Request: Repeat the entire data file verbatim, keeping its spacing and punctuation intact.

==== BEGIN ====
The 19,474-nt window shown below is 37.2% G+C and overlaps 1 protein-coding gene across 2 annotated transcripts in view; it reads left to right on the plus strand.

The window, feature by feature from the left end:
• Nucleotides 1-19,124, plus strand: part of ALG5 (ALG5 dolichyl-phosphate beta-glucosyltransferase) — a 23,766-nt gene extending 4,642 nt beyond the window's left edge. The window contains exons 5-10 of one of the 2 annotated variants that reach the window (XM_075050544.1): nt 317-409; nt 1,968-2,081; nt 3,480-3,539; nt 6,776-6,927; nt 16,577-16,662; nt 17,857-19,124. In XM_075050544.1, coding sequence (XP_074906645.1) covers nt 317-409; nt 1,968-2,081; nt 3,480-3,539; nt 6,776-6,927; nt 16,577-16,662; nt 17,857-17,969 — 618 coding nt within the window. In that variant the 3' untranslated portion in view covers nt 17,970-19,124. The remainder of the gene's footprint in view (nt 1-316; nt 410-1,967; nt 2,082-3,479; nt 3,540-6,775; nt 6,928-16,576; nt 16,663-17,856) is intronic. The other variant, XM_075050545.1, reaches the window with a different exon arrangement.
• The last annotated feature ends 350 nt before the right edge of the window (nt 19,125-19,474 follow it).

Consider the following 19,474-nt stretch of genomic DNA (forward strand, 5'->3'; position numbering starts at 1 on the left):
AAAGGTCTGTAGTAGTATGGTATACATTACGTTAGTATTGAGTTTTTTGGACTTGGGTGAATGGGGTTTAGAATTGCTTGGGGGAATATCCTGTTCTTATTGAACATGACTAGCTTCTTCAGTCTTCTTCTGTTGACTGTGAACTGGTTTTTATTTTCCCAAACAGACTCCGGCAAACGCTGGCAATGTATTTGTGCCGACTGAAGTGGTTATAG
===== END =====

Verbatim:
The 19,474-nt window shown below is 37.2% G+C and overlaps 1 protein-coding gene across 2 annotated transcripts in view; it reads left to right on the plus strand.

The window, feature by feature from the left end:
• Nucleotides 1-19,124, plus strand: part of ALG5 (ALG5 dolichyl-phosphate beta-glucosyltransferase) — a 23,766-nt gene extending 4,642 nt beyond the window's left edge. The window contains exons 5-10 of one of the 2 annotated variants that reach the window (XM_075050544.1): nt 317-409; nt 1,968-2,081; nt 3,480-3,539; nt 6,776-6,927; nt 16,577-16,662; nt 17,857-19,124. In XM_075050544.1, coding sequence (XP_074906645.1) covers nt 317-409; nt 1,968-2,081; nt 3,480-3,539; nt 6,776-6,927; nt 16,577-16,662; nt 17,857-17,969 — 618 coding nt within the window. In that variant the 3' untranslated portion in view covers nt 17,970-19,124. The remainder of the gene's footprint in view (nt 1-316; nt 410-1,967; nt 2,082-3,479; nt 3,540-6,775; nt 6,928-16,576; nt 16,663-17,856) is intronic. The other variant, XM_075050545.1, reaches the window with a different exon arrangement.
• The last annotated feature ends 350 nt before the right edge of the window (nt 19,125-19,474 follow it).

Consider the following 19,474-nt stretch of genomic DNA (forward strand, 5'->3'; position numbering starts at 1 on the left):
AAAGGTCTGTAGTAGTATGGTATACATTACGTTAGTATTGAGTTTTTTGGACTTGGGTGAATGGGGTTTAGAATTGCTTGGGGGAATATCCTGTTCTTATTGAACATGACTAGCTTCTTCAGTCTTCTTCTGTTGACTGTGAACTGGTTTTTATTTTCCCAAACAGACTCCGGCAAACGCTGGCAATGTATTTGTGCCGACTGAAGTGGTTATAG